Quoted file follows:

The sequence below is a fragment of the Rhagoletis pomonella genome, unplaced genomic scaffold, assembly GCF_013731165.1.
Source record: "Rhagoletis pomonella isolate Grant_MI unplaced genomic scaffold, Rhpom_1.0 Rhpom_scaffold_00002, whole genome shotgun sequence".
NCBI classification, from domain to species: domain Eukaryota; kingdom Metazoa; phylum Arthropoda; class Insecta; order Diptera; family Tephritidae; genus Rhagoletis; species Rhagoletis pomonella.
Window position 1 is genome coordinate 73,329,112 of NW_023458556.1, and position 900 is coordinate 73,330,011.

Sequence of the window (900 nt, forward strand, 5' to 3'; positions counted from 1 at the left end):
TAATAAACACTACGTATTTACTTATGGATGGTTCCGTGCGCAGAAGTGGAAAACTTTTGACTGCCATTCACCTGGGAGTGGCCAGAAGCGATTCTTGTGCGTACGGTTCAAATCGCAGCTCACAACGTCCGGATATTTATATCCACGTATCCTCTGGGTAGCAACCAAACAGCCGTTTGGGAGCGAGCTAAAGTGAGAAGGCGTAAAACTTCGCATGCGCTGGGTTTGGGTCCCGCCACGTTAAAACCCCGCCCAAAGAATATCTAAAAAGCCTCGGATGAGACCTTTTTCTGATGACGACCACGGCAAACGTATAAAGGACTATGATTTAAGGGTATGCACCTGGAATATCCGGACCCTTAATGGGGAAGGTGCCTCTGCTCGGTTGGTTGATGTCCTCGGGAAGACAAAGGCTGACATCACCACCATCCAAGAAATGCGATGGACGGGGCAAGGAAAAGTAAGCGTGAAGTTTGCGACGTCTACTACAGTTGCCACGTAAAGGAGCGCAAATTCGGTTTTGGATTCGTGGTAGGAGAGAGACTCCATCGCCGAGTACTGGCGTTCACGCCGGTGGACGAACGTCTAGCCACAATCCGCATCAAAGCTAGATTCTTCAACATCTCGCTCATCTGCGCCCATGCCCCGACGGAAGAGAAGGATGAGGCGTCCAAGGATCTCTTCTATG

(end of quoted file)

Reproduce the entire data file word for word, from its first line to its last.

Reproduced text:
The sequence below is a fragment of the Rhagoletis pomonella genome, unplaced genomic scaffold, assembly GCF_013731165.1.
Source record: "Rhagoletis pomonella isolate Grant_MI unplaced genomic scaffold, Rhpom_1.0 Rhpom_scaffold_00002, whole genome shotgun sequence".
NCBI classification, from domain to species: domain Eukaryota; kingdom Metazoa; phylum Arthropoda; class Insecta; order Diptera; family Tephritidae; genus Rhagoletis; species Rhagoletis pomonella.
Window position 1 is genome coordinate 73,329,112 of NW_023458556.1, and position 900 is coordinate 73,330,011.

Sequence of the window (900 nt, forward strand, 5' to 3'; positions counted from 1 at the left end):
TAATAAACACTACGTATTTACTTATGGATGGTTCCGTGCGCAGAAGTGGAAAACTTTTGACTGCCATTCACCTGGGAGTGGCCAGAAGCGATTCTTGTGCGTACGGTTCAAATCGCAGCTCACAACGTCCGGATATTTATATCCACGTATCCTCTGGGTAGCAACCAAACAGCCGTTTGGGAGCGAGCTAAAGTGAGAAGGCGTAAAACTTCGCATGCGCTGGGTTTGGGTCCCGCCACGTTAAAACCCCGCCCAAAGAATATCTAAAAAGCCTCGGATGAGACCTTTTTCTGATGACGACCACGGCAAACGTATAAAGGACTATGATTTAAGGGTATGCACCTGGAATATCCGGACCCTTAATGGGGAAGGTGCCTCTGCTCGGTTGGTTGATGTCCTCGGGAAGACAAAGGCTGACATCACCACCATCCAAGAAATGCGATGGACGGGGCAAGGAAAAGTAAGCGTGAAGTTTGCGACGTCTACTACAGTTGCCACGTAAAGGAGCGCAAATTCGGTTTTGGATTCGTGGTAGGAGAGAGACTCCATCGCCGAGTACTGGCGTTCACGCCGGTGGACGAACGTCTAGCCACAATCCGCATCAAAGCTAGATTCTTCAACATCTCGCTCATCTGCGCCCATGCCCCGACGGAAGAGAAGGATGAGGCGTCCAAGGATCTCTTCTATG